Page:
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HaptX says Meta copied its patented design for haptic glove

HaptX says Meta copied its patented design for haptic glove


The haptics veteran is seeking an ‘equitable arrangement’

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A Reality Labs haptic glove
Meta Reality Labs

Haptics company HaptX claims Meta (formerly Facebook) copied its patented designs in a glove that the tech giant revealed yesterday. HaptX — a longtime player in the virtual and augmented reality industry — says parts of the glove appear “substantively identical” to its own work using pneumatics to simulate physical touch.

“We welcome interest and competition in the field of microfluidic haptics; however, competition must be fair for the industry to thrive,” said HaptX founder and CEO Jake Rubin in a statement. “While we have not yet heard from Meta, we look forward to working with them to reach a fair and equitable arrangement that addresses our concerns and enables them to incorporate our innovative technology into their future consumer products.”

The Meta glove is an in-progress design that won’t be commercialized for years, if ever. However, Meta Reality Labs — a VR- and AR-focused research division — believes touch is a vital piece of future consumer-focused VR / AR systems. The glove uses inflatable rubber pads and a sophisticated control system to create a sensation of pressure or resistance when users touch virtual objects. HaptX developed a similar inflation-based system that it sells to professional clients rather than consumers.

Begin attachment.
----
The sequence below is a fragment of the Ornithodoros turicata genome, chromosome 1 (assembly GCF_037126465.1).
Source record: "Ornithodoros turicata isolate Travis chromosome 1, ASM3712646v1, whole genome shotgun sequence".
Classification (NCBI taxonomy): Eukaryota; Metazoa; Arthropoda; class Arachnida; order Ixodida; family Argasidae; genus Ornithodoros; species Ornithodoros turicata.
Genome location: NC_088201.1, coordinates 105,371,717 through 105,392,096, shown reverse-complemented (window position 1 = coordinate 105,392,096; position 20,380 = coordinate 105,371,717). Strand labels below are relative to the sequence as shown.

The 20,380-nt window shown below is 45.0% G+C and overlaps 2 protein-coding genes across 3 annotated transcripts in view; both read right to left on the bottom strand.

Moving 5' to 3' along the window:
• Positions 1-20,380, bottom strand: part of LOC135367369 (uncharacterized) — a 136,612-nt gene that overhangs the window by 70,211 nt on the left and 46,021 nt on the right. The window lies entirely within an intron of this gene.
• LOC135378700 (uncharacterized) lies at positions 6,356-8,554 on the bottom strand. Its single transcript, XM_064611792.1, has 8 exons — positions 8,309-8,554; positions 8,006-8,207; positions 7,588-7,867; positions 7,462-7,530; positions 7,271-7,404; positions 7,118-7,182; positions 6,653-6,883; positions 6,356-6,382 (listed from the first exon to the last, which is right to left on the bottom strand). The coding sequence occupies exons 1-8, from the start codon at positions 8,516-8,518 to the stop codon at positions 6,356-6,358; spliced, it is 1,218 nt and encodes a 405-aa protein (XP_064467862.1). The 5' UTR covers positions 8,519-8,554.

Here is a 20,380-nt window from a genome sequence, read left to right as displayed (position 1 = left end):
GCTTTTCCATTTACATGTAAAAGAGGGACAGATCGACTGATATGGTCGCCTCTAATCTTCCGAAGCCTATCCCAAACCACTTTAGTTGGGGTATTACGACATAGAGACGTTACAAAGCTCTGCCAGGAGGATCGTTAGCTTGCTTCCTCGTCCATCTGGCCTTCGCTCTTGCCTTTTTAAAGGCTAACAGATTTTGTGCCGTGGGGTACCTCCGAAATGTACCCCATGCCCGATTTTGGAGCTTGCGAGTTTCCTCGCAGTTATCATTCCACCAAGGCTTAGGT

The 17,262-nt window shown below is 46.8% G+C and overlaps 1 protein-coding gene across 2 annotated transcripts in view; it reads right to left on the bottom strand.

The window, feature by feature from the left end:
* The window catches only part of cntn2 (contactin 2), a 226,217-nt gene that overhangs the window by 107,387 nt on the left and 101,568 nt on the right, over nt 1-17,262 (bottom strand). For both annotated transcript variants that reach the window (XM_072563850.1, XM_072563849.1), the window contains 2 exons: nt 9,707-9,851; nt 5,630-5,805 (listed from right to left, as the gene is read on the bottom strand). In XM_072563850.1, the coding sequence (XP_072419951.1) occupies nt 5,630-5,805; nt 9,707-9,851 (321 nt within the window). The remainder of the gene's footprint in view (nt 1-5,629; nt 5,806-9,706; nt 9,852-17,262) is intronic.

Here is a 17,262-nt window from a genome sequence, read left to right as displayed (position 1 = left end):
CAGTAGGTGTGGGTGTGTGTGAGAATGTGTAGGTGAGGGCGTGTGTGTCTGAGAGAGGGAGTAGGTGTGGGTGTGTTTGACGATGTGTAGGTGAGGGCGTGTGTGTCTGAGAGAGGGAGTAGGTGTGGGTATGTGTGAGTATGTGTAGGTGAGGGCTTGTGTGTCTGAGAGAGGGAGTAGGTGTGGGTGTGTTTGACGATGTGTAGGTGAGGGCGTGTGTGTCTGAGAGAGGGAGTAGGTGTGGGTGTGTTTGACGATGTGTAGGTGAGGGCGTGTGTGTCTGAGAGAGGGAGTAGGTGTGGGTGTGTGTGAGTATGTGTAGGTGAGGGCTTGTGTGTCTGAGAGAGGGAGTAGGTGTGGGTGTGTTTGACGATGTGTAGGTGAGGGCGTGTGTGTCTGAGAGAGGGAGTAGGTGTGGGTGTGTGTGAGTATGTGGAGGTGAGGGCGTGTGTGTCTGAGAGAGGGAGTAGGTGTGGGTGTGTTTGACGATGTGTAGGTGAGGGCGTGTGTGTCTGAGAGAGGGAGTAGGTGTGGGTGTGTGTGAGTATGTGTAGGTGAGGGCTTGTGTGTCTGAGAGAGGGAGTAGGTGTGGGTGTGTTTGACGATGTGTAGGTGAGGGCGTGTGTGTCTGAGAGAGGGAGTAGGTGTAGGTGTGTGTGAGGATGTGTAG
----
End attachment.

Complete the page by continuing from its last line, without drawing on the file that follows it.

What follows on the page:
HaptX, formerly known as AxonVR, debuted publicly in 2016 after four years in stealth mode. Meta researchers say they developed their first glove prototype in mid-2015, not long after the tech giant acquired VR startup Oculus. However, Meta has substantially expanded on its initial prototype, and HaptX claims the two companies have had extended interactions. “Over the years, we’ve hosted many engineers, researchers, and executives from Meta to demonstrate our groundbreaking haptic technology,” said Rubin.

Meta has been accused of unfairly competing against VR software developers by cloning their products while limiting access to the Quest platform. This situation is slightly different because HaptX is accusing Meta of direct patent infringement — something that could potentially lead to legal action. Reached for comment, HaptX declined to comment on what it would consider a fair agreement with Meta, as well as whether it might pursue a lawsuit if it fails to reach one.

A Meta spokesperson declined to comment on the allegations.